The Consett Boys Club was founded and created initially by the Consett branch of Toc H (Talbot House), a Christian society which itself was founded in December 1915 at Poperinghe, Belgium amidst the carnage of WW1. From its humble beginnings back in 1928, the Club rented a hall in Middle Street, Consett. Its aim was to keep boys fit, healthy and grounded as well as educating them in affairs of the day through talks and educational films to help create and mould good citizens.
The club became so popular that within only a few years they had to move in to new premises in Wesley Street before finally moving into what would became known as the Club Rooms, Front Steet, Consett in 1931. These rooms were located in the Old Globe Theatre premises across from the Empire, now the Ballroom section of the Freemasons Pub. It was at this time that the club also became a member of the National Association of Boys Clubs. This opened up the doors to regional and national competition to which the club excelled. Over the next 3 decades they won awards for everything from boxing, football, tennis, gymnastics and even theatrical production’s.
Unfortunately there was also sad times for the club. In 1937 during a football match at Delves Lane a 16 year old Consett boy, while trying to get the ball under control, is assumed to have taken a blow to the stomach. He left the match complaining of pains and later that day was admitted to the Infirmary where he later died of a ruptured appendix. In the coroners report it was stated that this had never been heard of previously and was a million to one chance.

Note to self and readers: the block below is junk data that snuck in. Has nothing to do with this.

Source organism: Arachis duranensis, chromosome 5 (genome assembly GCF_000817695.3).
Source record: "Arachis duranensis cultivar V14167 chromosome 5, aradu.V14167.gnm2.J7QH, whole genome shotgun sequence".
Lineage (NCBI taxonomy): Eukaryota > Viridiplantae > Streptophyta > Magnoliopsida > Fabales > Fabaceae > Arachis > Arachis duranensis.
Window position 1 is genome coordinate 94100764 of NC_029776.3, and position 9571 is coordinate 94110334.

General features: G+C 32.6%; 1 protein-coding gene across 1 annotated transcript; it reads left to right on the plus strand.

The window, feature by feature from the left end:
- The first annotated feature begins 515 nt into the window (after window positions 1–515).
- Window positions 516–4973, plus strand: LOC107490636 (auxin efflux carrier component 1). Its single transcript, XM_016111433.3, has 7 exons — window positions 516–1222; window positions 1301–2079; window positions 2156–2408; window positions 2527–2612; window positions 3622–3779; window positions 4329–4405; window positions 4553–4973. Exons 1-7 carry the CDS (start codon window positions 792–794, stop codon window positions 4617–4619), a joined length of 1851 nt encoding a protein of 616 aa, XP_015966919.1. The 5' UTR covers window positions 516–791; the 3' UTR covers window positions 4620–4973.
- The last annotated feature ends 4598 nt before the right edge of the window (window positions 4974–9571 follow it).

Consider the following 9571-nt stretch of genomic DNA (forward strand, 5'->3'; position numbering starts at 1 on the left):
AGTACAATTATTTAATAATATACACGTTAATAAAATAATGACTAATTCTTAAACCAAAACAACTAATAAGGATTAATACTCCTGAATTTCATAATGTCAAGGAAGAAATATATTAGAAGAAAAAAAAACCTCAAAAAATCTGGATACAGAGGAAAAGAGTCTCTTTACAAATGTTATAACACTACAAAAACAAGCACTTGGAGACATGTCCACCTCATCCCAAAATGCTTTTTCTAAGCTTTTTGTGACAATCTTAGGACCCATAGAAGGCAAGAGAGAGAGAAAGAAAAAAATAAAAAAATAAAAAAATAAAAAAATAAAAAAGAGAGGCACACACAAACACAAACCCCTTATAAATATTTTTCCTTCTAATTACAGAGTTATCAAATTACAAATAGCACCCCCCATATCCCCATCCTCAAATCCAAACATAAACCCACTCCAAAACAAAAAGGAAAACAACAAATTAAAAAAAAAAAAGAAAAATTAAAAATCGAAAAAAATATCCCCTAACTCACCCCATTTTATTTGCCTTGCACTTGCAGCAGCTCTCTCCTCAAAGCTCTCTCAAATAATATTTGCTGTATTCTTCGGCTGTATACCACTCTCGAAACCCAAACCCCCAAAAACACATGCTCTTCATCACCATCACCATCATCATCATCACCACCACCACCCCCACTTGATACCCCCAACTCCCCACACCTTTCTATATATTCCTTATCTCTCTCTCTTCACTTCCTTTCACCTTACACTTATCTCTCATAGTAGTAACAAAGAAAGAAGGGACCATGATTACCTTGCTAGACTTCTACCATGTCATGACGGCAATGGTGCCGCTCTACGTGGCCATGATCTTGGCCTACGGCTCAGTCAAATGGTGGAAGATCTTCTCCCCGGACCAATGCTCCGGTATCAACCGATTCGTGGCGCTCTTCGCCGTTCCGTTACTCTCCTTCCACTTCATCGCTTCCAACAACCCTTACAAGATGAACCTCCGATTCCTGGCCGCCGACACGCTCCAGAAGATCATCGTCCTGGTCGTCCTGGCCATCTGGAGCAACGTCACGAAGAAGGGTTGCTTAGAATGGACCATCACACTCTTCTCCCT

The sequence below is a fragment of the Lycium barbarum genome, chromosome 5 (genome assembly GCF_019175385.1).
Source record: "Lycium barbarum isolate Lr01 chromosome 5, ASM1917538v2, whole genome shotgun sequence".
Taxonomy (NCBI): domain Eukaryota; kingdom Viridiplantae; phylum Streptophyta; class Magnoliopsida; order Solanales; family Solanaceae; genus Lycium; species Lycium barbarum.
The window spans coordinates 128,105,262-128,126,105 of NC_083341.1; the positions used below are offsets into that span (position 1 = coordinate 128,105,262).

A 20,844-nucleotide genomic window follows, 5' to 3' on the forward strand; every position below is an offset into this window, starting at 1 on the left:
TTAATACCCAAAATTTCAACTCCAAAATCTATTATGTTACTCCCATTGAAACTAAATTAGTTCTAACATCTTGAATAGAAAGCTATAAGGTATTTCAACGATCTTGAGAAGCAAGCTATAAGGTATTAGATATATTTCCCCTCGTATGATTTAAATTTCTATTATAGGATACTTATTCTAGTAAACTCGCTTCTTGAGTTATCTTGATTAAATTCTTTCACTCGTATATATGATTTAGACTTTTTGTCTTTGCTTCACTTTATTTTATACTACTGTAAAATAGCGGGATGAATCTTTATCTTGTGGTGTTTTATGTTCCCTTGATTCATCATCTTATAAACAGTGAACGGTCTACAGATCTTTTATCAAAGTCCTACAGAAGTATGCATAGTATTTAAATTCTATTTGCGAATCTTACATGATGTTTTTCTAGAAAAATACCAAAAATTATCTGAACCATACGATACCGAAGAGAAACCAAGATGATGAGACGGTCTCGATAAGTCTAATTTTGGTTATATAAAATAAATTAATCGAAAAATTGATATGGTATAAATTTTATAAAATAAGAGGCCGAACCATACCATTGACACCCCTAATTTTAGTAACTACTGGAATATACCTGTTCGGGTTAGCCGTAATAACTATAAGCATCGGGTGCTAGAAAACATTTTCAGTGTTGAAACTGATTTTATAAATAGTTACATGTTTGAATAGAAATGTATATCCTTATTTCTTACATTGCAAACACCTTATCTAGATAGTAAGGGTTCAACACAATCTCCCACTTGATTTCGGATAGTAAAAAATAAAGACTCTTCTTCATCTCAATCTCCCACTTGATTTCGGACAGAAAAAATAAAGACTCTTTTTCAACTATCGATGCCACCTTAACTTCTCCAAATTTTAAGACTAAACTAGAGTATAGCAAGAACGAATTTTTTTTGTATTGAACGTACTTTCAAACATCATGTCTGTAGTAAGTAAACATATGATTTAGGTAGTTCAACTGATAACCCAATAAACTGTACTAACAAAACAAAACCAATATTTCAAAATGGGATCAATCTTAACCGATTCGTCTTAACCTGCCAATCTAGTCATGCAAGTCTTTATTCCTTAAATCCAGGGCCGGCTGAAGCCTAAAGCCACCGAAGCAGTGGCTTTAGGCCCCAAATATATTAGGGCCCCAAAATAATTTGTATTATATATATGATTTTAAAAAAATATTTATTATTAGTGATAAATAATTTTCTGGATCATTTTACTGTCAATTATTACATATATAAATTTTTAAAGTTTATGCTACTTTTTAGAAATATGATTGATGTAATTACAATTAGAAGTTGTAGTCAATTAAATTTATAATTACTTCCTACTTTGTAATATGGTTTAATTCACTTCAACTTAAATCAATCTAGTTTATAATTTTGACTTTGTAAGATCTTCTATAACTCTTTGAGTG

A few years later on 9 March 1939 the club appeared on a 35 minute radio show which aired at 9.25 pm, titled “Men of Tomorrow”. The listener was treated to a recorded tour of the activities of the club. They had been beaten to fame by their female counterparts, the Consett Girls Club, a year earlier who had been broadcast while at camp at Edmundbyers.
Camping was a regular pass time for the Club and they had a permanent camp at Allensford. Due to the good name that the Consett Boys Club had, they were also the Club who, in 1939, were asked to take part in a class bridging camp at Seaham were Public school boys would mix with boys of working families. This was seen as a way to get boys who would never normally mix to interact and get to know and understand each other.
In the 1960’s the Club had to be relocated to Taylor Street at the back of the Freemasons Pub when the brewery knocked through from the pub into the Club Rooms to create a Function Room and Dance Hall. This became the new Club Rooms for the next 20 years until 1981 when it was deemed unsuitable and Club relocated for the last time into the old Moorside Annexe (also known by many as the former Consett Secondry Modern). The Club continued throughout the 1980’s but unfortunately due to many factors, including the then planned demolition of the old school, it was no longer viable. So after almost 60 years and the memories of 4 generations of Consett boys the Club finally closed its doors.